You may recall some excitement in Chapel Hill in December of 2008 when there was a reported cougar sighting near the UNC golf course.  Like many cougar sightings in North Carolina, this one was not confirmed by state wildlife officials.  But cougars are on the move eastward from the Rockies and are likely to return to the area some day.  The question is when?  Common Science is here to try to answer that question.

The discussion of cougars gets complicated by the many names given to the species including puma, mountain lion, and catamount.  They are all the same.  Prior to European colonization, cougars ranged through most of the United States and Canada, feeding primarily on deer, elk, and moose.  Cougars, males in particular, are solitary, territorial, and nocturnal.  Their maximum population densities average only four cougars for every 40 square miles, or 0.1 per square mile, a number to which we will refer back later.  Therefore, even when cougars are at their normal population densities, sightings are usually rare.

When U.S. and Canadian settlers pushed westward, they considered the cougar to be a menace and a nuisance and killed them indiscriminately.  Additionally, even though the losses of livestock were statistically low, farmers and ranchers successfully lobbied their respective state governments to pay bounties for dead cougars.  By the 1950s, with the exception of a an isolated population in the Florida Everglades, all cougars east of the Mississippi river had been eliminated and the population between the Mississippi and the Rocky Mountains was nearly wiped out as well.  By the 1960s and 1970s, most states repealed the bounties and imposed regulations against indiscriminate killing of cougars, allowing the populations to begin a slow rebound.  At present, it is estimated that the cougar population in the U.S. is somewhere between 30,000 and 50,000.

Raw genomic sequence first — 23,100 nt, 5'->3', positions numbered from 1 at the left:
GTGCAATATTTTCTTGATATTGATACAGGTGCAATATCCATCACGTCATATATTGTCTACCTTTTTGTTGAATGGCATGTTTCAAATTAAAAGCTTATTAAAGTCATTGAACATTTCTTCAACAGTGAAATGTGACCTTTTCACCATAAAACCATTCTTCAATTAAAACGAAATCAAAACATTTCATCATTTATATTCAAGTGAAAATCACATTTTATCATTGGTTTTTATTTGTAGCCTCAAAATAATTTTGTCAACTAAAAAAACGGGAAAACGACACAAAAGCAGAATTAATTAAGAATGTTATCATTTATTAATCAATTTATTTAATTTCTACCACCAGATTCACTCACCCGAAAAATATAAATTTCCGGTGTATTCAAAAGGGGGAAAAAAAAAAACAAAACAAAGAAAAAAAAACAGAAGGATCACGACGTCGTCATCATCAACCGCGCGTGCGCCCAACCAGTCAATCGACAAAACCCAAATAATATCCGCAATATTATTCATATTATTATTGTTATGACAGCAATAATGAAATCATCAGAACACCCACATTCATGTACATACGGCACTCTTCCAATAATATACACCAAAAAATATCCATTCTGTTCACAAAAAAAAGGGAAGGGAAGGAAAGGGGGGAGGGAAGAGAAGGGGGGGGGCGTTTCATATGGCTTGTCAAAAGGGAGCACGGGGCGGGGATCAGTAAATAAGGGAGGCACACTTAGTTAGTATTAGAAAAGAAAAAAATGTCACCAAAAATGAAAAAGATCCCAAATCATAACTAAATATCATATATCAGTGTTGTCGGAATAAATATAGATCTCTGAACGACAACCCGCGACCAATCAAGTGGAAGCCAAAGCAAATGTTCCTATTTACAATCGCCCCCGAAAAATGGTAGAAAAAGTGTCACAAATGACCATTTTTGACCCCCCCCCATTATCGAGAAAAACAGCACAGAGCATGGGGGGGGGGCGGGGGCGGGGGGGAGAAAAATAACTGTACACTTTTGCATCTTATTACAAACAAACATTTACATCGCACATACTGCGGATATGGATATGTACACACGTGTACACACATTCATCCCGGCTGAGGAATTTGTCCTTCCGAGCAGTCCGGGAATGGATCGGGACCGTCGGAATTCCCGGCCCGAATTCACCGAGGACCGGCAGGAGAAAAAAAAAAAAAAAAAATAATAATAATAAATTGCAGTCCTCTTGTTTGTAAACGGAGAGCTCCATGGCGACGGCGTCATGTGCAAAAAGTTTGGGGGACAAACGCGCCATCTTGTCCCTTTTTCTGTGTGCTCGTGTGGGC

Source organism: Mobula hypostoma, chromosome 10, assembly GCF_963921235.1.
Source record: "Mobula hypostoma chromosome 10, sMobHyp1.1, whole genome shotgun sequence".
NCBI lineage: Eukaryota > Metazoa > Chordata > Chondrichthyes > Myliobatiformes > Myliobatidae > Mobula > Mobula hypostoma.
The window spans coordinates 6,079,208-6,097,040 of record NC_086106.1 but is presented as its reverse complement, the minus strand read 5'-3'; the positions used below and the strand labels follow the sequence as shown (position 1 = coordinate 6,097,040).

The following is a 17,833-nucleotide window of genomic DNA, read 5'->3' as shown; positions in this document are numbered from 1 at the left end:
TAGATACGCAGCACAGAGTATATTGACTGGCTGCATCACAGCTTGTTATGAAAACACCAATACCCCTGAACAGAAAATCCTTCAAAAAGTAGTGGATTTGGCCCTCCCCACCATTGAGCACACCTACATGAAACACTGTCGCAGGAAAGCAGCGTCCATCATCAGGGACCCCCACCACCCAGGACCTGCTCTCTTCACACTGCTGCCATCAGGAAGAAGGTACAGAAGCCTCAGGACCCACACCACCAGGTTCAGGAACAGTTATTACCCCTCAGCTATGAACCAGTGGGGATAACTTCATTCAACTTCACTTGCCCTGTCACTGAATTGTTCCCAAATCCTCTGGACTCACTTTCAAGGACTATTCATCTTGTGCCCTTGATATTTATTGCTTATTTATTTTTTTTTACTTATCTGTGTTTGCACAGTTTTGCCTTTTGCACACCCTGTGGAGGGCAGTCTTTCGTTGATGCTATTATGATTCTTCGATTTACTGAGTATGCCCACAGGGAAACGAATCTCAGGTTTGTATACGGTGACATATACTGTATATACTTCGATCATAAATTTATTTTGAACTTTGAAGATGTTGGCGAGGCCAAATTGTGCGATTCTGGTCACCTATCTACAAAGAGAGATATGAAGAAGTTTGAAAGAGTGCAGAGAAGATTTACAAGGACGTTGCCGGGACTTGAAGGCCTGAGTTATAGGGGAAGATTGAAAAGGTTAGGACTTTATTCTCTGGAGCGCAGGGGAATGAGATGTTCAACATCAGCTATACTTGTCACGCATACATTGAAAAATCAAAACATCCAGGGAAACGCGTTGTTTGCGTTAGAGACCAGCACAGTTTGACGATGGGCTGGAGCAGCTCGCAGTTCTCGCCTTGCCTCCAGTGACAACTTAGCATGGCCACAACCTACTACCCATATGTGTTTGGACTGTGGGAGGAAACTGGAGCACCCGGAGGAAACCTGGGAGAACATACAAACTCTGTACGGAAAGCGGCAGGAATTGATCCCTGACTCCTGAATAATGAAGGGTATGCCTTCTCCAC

The vanguard of a cougar migration consists of juvenile males who need to find available territories to avoid conflicts with older males.  Occasionally a lone male will travel hundreds of miles out of range, which accounts for the infrequent but intriguing reports of cougars along the eastern seaboard, including a recent confirmed sighting in Connecticut.  However, the re-establishment of a stable population in a new area must await the arrival of both genders.  The eastward migration of the cougar is being tracked via confirmed sightings in midwest states, including Oklahoma, Missouri, Illinois, and Arkansas.  Cougar sightings in these states grew from just two in 1990 to 34 in 2008, suggesting a noteworthy increase in population density during this time interval.

This brings me to the reason I find the phenomena of animal migrations to be interesting, and which will usher in the section of this column which is almost certain to differentiate it from any other column you encounter covering the return of the cougar to the eastern United States.   The movement of animal populations can be modeled with diffusion equations, a tool often used by engineers like me.    Diffusion equations are used to determine the rate of movement of materials from an area of high concentration to one of low concentration.  If you’d like to run your own diffusion experiment, put a drop of food dye into a glass of water and watch.  Initially, the area where the drop landed will have high concentration of dye.  With time, molecules of the dye will migrate away from the area of high concentration to zones of water in the glass which have low or no concentration of dye.